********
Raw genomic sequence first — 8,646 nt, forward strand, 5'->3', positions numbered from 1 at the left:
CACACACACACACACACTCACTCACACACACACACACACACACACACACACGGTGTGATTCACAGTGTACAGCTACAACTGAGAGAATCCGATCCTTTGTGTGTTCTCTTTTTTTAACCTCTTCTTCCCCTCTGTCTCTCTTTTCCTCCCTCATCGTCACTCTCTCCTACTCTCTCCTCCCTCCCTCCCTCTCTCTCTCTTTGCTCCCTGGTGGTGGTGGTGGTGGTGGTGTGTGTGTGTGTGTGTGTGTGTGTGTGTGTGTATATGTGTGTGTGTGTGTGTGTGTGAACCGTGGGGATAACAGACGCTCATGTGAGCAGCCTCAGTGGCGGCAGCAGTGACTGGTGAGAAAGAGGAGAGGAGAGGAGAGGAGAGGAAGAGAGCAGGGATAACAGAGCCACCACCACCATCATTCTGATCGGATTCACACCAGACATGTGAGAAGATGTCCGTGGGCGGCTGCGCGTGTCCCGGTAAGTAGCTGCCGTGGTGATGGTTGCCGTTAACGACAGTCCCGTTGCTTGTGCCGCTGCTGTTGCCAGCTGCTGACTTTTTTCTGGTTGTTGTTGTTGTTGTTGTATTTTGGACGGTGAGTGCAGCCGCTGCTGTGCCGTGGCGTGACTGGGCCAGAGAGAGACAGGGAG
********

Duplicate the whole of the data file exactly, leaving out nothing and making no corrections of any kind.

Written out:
Raw genomic sequence first — 8,646 nt, forward strand, 5'->3', positions numbered from 1 at the left:
CACACACACACACACACTCACTCACACACACACACACACACACACACACACGGTGTGATTCACAGTGTACAGCTACAACTGAGAGAATCCGATCCTTTGTGTGTTCTCTTTTTTTAACCTCTTCTTCCCCTCTGTCTCTCTTTTCCTCCCTCATCGTCACTCTCTCCTACTCTCTCCTCCCTCCCTCCCTCTCTCTCTCTTTGCTCCCTGGTGGTGGTGGTGGTGGTGGTGTGTGTGTGTGTGTGTGTGTGTGTGTGTGTGTATATGTGTGTGTGTGTGTGTGTGTGAACCGTGGGGATAACAGACGCTCATGTGAGCAGCCTCAGTGGCGGCAGCAGTGACTGGTGAGAAAGAGGAGAGGAGAGGAGAGGAGAGGAAGAGAGCAGGGATAACAGAGCCACCACCACCATCATTCTGATCGGATTCACACCAGACATGTGAGAAGATGTCCGTGGGCGGCTGCGCGTGTCCCGGTAAGTAGCTGCCGTGGTGATGGTTGCCGTTAACGACAGTCCCGTTGCTTGTGCCGCTGCTGTTGCCAGCTGCTGACTTTTTTCTGGTTGTTGTTGTTGTTGTTGTATTTTGGACGGTGAGTGCAGCCGCTGCTGTGCCGTGGCGTGACTGGGCCAGAGAGAGACAGGGAG